We have these photos of employees involved with the repairing of luggage for both PWA and Air Canada at the PWA Luggage Centre at Vancouver. This photo shows Barry Badenhorse, foreground, and Dan Bader who repair luggage for many of Canada's airlines.

Here is Judy Wilson at the reception desk in the PWA Vancouver luggage centre sorting some of the paper work.
Roger Williams is the supervisor who keeps an eye on the work at the PWA Vancouver luggage centre.

Reader's Feedback - Compiled by Terry Baker
Reader's Feedback
Every week we ask our readers for their stories or feedback on what they have read here in previous issues. Below is the feedback we have received recently.
Jack McIvor sent us this information after perusing NetLetter nr 1265 recently - A friend from TCA days forwarded a copy of your NETLETTER and in it you (unknowingly) had a picture of me when I was with TCA, I wish to thank you after all these years for making me famous. It was from an issue of "Between Ourselves" dated February 1948 showing the 'complete' staff of TCA in Kapuskasing. I am the top right hand fellow and my name is Jack McIvor. I was a Radio Operator with TCA from 1947 until they changed to Air Canada and the radio positions were eliminated except in the major stations. I read that through from top to bottom and even went through the obituaries. I found many names that I recognized from my time with TCA and it was very sad to find out that they were no longer with us. I found the articles quite interesting.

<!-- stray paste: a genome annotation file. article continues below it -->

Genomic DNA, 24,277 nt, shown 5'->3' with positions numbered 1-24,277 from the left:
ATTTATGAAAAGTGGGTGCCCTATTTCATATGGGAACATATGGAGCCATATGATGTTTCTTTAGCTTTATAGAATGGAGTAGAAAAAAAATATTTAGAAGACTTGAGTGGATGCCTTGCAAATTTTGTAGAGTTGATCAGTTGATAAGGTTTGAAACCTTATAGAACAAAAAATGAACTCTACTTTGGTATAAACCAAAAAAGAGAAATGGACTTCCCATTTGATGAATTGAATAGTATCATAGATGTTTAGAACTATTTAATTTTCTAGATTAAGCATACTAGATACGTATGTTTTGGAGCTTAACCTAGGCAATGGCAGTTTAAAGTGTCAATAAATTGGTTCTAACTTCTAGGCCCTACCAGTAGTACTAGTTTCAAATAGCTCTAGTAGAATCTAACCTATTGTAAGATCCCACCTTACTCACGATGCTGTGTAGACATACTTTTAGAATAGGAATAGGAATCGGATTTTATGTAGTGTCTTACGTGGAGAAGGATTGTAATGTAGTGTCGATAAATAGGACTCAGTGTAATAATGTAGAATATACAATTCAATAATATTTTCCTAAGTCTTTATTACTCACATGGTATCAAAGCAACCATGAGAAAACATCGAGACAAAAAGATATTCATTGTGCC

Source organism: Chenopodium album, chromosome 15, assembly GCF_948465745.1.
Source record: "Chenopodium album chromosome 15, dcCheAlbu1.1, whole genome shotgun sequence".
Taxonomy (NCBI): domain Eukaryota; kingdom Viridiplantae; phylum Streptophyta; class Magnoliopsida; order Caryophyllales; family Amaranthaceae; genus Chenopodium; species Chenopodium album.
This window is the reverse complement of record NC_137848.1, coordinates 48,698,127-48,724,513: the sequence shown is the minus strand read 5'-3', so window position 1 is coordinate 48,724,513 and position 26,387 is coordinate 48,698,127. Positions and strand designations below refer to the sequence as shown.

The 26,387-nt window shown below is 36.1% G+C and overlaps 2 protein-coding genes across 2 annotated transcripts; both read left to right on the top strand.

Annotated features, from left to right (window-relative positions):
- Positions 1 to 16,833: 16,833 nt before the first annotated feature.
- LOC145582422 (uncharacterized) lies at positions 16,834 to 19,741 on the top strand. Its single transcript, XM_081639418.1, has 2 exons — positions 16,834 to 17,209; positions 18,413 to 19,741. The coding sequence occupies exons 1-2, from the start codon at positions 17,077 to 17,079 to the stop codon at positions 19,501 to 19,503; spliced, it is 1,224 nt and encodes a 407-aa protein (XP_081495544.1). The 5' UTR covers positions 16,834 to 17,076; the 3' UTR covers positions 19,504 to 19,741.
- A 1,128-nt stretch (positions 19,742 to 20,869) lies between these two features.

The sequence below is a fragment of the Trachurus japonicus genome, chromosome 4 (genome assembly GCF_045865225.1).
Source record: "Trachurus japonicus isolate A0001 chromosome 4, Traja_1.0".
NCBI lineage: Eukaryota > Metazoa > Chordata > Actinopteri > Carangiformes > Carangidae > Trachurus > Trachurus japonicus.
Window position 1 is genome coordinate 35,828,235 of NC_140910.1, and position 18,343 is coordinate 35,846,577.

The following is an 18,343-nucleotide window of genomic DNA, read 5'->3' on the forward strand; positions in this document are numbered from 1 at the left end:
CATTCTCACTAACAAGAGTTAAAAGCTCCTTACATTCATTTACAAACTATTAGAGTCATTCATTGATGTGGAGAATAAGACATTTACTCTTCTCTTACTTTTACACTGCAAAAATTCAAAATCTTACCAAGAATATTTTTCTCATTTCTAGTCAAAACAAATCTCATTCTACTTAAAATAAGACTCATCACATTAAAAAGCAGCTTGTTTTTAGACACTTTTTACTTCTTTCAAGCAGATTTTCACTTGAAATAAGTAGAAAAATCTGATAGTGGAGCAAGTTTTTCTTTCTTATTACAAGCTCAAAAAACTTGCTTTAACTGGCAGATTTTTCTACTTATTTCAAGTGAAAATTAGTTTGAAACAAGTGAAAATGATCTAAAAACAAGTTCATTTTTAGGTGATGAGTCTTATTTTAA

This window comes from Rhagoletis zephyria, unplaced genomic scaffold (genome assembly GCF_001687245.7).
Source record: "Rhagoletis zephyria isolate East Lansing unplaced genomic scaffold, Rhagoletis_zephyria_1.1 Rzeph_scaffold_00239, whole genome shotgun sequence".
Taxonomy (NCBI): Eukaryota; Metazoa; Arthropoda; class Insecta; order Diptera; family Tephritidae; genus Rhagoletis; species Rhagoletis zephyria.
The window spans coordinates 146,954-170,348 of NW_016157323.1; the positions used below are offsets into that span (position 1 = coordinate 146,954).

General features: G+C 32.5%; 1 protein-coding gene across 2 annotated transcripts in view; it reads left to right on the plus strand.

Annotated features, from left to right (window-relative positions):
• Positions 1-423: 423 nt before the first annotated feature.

Here is the continuation of the DC-3 story started in NetLetter nr 1267 by Kenneth Collie

The flight attendant was a very pretty young lady who had only just started her career. Having finished her training in Winnipeg, she was posted to Churchill. Today was her first trip in a DC-3. Normally she would have been on one of the larger planes where she would have been with a senior flight attendant, but a mix up in scheduling put her into a DC-3 where only one attendant is required.